Going nuclear: Digital Transformation at EDF’s Hinkley Point C
According to energy giant EDF’s digital architecture director Colin Inglis, power stations of the past were essentially built on paper.
“IT was different in the eighties and nineties when the last set of stations were built in the UK – it was all mainframe computing and large CAD systems with records stored on paper. If you go to stations that are still operating today there are rooms after rooms of binders containing records of construction,” he observes.
Over on the West Somerset coast, EDF is in the process of building the UK’s first nuclear power station in over 20 years, Hinkley Point C. And, according to Inglis, the plant is also the first to be designed with digital in mind.
“You already have PLM systems that manage all the data and processes at every step of a product’s lifecycle in oil & gas, aerospace, defence… but that’s not the case in nuclear. So we’ve been constructing a first-of-a-kind model and moving from a document-centric to a data-centric model,” Inglis explains.
The project is currently four years into a ten year build and is set to generate roughly 3200 megawatts of power, providing low carbon electricity for around six million UK homes, which amounts to 7% of the country’s total electricity.
On the face of it, Inglis, who’s responsible for building the digital architecture on the project, has been charged with a relatively straightforward mission: converting the build’s paper records into data. But the scale of the task at hand and the architecture involved is complex – and about to get more so.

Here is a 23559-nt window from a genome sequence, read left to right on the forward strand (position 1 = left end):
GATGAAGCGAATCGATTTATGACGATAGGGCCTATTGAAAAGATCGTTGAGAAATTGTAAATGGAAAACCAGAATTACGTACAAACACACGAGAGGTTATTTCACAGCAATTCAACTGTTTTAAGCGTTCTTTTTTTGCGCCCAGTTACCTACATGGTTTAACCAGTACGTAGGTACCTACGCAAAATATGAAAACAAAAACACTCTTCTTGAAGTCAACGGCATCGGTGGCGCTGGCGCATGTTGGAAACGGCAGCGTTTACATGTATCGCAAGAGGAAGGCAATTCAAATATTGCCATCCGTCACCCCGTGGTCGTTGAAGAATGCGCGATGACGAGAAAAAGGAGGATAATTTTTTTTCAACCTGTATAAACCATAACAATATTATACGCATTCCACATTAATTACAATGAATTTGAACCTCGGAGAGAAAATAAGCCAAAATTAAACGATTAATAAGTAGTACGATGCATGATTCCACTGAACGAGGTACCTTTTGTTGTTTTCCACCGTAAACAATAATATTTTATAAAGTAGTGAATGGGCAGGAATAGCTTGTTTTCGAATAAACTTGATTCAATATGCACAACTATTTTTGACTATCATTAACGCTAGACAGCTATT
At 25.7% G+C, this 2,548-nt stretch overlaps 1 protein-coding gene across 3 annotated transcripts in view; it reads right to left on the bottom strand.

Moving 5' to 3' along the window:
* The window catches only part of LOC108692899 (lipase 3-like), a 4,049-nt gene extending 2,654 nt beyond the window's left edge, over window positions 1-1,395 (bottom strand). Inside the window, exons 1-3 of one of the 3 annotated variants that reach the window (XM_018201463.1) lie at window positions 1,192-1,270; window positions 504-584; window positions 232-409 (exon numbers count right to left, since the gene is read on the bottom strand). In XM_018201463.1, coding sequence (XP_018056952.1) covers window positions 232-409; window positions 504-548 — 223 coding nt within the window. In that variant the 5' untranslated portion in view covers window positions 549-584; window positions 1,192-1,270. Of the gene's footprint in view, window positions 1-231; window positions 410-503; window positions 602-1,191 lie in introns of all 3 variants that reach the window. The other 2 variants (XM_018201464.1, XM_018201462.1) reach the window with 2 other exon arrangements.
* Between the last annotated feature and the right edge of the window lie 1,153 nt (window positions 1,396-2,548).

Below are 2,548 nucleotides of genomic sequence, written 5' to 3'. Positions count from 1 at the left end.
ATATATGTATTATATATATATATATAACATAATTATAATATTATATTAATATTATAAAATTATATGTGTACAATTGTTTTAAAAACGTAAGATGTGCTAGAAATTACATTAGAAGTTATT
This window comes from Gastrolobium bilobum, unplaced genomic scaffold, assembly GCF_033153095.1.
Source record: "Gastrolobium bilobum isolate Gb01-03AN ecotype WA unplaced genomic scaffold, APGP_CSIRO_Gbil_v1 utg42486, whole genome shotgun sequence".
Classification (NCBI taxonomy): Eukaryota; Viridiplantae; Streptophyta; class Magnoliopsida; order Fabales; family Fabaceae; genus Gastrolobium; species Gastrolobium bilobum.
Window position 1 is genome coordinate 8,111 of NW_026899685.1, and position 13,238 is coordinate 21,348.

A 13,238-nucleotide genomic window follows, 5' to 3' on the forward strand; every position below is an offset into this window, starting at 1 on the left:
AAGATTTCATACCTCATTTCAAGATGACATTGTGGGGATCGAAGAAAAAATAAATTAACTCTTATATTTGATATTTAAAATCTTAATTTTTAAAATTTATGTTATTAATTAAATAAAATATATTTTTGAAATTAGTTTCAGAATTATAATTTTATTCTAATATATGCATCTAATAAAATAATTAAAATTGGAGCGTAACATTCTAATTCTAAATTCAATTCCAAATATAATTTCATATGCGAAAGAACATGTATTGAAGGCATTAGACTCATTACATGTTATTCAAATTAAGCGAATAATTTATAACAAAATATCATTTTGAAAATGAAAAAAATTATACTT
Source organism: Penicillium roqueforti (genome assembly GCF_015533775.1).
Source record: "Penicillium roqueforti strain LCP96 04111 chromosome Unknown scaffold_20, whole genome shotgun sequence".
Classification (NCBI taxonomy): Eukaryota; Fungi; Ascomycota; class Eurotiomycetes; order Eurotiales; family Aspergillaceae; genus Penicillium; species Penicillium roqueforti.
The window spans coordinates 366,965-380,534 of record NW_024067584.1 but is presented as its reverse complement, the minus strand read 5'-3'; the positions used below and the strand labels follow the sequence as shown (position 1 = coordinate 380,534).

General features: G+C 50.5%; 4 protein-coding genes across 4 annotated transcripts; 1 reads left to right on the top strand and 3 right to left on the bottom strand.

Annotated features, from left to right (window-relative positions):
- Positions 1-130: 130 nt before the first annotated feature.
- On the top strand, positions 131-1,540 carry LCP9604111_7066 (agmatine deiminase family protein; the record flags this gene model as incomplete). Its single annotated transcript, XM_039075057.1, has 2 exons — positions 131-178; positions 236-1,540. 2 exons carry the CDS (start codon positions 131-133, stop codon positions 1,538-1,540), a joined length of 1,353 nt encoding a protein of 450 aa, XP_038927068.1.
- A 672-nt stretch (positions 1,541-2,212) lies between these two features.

“Up until about now we’ve been in the Civil space which, to put it simply, is about digging big holes and pouring concrete. And that’s a relatively simple thing to document,” explains Inglis.
“But as we move into the mechanical, electrical, and HVAC phase, which is about installing equipment into something like 3,000 rooms across two power reactors, the activity – and therefore the amount of data and the complexity of the integrations involved – is going to go up,” he adds.
The magnitude of this challenge is enhanced he says, by the future proofing required for documents that are legally required to exist for at least sixty years.
“That’s at the forefront of everything that we do,” says Inglis, “because these plants can operate for a long time and inevitably questions will arise later about the viability of a particular part; or during an outage you have to be able to trace exactly what we did where and when or who welded a particular pipe…,” he adds.
Inglis estimates that each power station comprises, on average, of about 500,000 parts and about eight million individual components.
“So we have to track those eight million components through the supply chain. Not every single one but even down to some of the bolts which are serialised. Because 30 years from now someone’s going to say ‘this bolt is failing’…” he says.